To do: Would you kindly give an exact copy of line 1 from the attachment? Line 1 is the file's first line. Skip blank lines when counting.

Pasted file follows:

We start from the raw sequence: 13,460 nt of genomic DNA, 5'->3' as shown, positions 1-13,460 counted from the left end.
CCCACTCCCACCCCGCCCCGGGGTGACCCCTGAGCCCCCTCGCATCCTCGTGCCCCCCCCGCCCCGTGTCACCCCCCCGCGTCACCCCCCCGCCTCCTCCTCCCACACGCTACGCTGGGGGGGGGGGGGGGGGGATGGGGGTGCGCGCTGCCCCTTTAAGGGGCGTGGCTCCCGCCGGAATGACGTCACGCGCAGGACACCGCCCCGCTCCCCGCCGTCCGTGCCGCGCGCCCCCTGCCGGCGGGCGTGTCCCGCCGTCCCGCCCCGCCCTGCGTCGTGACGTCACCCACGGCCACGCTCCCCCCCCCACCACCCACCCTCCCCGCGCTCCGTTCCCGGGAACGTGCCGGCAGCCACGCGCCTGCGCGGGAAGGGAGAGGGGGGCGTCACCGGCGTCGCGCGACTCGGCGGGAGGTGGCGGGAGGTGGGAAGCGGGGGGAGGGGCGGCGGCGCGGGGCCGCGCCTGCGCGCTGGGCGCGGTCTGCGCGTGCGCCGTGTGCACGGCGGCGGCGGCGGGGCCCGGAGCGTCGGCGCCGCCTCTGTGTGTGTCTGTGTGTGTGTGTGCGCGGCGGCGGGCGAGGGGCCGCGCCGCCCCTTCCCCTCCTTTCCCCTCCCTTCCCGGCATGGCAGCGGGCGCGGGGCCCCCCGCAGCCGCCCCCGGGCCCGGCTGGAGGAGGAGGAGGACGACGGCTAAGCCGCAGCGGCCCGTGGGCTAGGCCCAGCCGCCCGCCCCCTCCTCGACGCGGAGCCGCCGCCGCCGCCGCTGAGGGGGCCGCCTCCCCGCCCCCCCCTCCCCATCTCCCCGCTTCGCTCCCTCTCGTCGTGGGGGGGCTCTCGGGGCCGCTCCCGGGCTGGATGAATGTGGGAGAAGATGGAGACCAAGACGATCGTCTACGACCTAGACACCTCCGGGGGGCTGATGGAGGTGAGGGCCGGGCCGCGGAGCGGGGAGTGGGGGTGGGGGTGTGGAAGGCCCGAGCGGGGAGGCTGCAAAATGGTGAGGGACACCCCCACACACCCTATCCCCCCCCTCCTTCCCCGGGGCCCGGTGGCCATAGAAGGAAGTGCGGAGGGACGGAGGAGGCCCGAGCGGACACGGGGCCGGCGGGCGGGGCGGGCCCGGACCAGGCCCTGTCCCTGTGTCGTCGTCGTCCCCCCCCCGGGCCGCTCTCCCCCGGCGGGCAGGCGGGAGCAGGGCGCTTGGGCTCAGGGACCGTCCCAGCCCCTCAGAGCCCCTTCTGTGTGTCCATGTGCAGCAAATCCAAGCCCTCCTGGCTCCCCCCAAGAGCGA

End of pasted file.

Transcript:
We start from the raw sequence: 13,460 nt of genomic DNA, 5'->3' as shown, positions 1-13,460 counted from the left end.